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Marital Stress: Immunologic, Neuroendocrine, and Autonomic Correlatesa

Authors

  • JANICE K. KIECOLT-GLASER,

    Corresponding author
    1. Department of Psychiatry, Ohio State University, Columbus, Ohio 43210 USA
    2. Department of Psychology, Ohio State University, Columbus, Ohio 43210 USA
    3. Also affiliated with the Comprehensive Cancer Center.
    4. Also affiliated with the Ohio State Institute for Behavioral Medicine Research.
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  • RONALD GLASER,

    1. Department of Psychiatry, Ohio State University, Columbus, Ohio 43210 USA
    2. Department of Medical Microbiology and Immunology, Ohio State University, Columbus, Ohio 43210 USA
    3. Department of Medicine, Ohio State University, Columbus, Ohio 43210 USA
    4. Also affiliated with the Comprehensive Cancer Center.
    5. Also affiliated with the Ohio State Institute for Behavioral Medicine Research.
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  • JOHN T. CACIOPPO,

    1. Department of Psychology, Ohio State University, Columbus, Ohio 43210 USA
    2. Also affiliated with the Ohio State Institute for Behavioral Medicine Research.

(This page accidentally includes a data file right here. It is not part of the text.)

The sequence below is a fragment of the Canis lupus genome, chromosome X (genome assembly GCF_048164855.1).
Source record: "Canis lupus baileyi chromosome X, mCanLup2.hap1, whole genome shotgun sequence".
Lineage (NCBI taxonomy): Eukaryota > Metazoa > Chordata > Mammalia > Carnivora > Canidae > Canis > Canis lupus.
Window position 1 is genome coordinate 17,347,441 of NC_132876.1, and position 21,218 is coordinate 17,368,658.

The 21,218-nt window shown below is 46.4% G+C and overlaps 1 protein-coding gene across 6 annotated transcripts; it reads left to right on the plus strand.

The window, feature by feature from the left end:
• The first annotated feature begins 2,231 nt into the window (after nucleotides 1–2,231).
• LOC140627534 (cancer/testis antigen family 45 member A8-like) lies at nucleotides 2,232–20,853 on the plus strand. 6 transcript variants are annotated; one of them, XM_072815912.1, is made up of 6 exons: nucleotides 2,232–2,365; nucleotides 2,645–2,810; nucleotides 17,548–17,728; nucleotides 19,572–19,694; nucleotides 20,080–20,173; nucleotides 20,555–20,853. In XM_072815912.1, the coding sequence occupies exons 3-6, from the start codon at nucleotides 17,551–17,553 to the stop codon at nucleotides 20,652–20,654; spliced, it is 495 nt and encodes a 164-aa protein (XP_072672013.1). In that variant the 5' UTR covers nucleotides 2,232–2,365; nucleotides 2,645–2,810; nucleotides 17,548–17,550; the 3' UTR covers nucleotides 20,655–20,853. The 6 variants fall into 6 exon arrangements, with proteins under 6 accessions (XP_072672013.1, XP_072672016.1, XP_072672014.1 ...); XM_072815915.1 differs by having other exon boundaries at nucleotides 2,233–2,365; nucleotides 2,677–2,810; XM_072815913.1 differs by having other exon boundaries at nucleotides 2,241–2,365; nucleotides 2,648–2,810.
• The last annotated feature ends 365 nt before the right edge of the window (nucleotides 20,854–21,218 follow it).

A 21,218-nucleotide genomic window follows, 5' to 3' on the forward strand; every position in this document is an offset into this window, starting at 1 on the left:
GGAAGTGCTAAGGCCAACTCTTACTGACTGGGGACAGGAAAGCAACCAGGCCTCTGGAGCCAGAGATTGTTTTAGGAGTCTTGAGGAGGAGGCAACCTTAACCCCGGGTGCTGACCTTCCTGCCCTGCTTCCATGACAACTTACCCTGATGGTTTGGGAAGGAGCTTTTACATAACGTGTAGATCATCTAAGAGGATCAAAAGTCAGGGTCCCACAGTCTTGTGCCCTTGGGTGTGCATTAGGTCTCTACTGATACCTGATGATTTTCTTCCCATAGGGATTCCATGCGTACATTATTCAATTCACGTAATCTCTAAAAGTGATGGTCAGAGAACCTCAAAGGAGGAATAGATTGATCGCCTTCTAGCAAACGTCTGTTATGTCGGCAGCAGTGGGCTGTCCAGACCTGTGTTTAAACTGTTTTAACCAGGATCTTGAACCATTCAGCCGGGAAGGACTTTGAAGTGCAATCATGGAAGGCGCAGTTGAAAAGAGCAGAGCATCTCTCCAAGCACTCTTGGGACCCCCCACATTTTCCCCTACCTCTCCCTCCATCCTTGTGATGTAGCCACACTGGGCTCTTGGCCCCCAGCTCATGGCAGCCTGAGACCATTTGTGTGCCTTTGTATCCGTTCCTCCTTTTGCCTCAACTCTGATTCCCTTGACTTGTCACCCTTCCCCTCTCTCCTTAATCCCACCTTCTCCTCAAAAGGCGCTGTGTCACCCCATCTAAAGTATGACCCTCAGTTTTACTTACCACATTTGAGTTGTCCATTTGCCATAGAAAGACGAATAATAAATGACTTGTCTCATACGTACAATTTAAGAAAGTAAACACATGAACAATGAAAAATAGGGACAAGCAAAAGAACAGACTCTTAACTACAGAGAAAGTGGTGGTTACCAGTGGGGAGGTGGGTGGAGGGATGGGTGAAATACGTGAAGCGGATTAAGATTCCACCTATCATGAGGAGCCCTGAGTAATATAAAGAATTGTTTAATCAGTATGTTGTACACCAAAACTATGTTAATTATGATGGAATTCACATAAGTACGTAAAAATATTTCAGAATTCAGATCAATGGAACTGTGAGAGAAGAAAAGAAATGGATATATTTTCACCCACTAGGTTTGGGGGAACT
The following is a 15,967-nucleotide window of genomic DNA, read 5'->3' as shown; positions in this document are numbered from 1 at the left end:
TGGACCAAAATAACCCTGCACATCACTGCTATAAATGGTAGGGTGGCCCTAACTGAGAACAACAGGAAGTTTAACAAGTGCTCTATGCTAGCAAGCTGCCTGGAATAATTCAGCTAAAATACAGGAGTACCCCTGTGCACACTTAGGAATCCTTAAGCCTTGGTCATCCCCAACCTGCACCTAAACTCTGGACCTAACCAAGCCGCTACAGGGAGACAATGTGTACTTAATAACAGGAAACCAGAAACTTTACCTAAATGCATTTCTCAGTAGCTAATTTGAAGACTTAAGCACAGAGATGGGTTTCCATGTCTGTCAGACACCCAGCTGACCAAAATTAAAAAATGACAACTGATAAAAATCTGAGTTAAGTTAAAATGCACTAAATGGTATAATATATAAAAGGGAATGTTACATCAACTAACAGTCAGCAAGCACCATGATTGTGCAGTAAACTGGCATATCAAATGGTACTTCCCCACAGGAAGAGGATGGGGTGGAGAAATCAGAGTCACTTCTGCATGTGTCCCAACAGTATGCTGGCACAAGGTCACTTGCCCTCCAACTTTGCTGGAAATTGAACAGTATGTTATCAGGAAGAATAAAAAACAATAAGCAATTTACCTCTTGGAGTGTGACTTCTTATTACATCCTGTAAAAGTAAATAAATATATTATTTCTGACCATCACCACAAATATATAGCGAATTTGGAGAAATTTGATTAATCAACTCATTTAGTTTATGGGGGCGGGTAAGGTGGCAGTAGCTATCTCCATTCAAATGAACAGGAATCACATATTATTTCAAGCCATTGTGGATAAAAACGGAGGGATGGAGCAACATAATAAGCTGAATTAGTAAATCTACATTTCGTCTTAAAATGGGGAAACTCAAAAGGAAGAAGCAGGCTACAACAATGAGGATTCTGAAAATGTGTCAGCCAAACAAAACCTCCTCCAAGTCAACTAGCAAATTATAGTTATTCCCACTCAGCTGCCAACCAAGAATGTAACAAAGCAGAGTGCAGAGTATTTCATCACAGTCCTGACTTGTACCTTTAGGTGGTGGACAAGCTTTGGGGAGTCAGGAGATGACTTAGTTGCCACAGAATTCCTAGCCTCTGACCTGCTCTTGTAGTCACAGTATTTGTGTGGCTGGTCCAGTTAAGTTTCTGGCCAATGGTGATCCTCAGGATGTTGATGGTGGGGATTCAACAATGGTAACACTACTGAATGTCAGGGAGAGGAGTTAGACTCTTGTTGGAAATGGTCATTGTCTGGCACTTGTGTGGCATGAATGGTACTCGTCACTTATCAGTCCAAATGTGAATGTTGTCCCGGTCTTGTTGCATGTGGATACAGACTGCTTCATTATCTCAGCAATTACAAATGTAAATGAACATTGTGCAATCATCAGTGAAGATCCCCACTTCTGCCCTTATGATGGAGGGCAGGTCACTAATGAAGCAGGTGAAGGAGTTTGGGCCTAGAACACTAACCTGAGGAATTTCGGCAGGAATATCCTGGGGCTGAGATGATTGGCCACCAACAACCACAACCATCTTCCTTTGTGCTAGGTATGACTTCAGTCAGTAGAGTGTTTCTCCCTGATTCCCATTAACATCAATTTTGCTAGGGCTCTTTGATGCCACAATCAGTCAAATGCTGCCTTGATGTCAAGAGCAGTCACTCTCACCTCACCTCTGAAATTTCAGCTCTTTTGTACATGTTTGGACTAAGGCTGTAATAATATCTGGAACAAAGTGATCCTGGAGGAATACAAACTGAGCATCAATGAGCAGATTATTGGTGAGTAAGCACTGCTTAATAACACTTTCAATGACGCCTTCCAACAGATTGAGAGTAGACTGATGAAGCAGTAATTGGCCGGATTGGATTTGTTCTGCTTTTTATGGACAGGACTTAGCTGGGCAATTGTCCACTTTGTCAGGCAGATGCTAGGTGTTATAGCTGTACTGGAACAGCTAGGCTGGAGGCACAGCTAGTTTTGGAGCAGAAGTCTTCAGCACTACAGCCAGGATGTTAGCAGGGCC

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  • WILLIAM B. MALARKEY

    1. Department of Medical Microbiology and Immunology, Ohio State University, Columbus, Ohio 43210 USA
    2. Department of Medicine, Ohio State University, Columbus, Ohio 43210 USA
    3. Also affiliated with the Comprehensive Cancer Center.
    4. Also affiliated with the Ohio State Institute for Behavioral Medicine Research.
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  • a

    Work reported in this paper was supported in part by NIMH Grant MH44660, NIH General Clinical Research Center Grant MO1-RR-0034, and by Ohio State University Comprehensive Cancer Center Core Grant CA16058.

Address correspondence to Janice K. Kiecolt-Glaser, Department of Psychiatry, Ohio State University College of Medicine, 1670 Upham Drive, Columbus, OH 43210. e-mail: jkiecolt@magnus.acs.ohio-state.edu

Abstract

Abstract: Ninety newlywed couples (mean age = 25), selected on the basis of extremely stringent mental and physical health criteria, were admitted to a hospital research unit for 24 hours to provide a detailed assessment of conflict-resolution behaviors and changes in autonomic, endocrine, and immune function. Among these newlyweds, negative or hostile behaviors during marital conflict (coded from videotaped interactions) were associated with increased levels of epinephrine, norepinephrine, growth hormone, and ACTH as well as greater immunological change over the subsequent 24 hours. Wives demonstrated greater and more persistent physiological changes related to marital conflict than husbands. To assess the generalizability of these physiological changes, a similar laboratory paradigm was used with 31 older couples (mean age = 67) who had been married an average of 42 years. Consistent with the data from newlyweds, both endocrinological and immunological data showed significant relationships to negative behavior during marital conflict in these older couples. These findings suggest that abrasive marital interactions have important endocrinological and immunological correlates.

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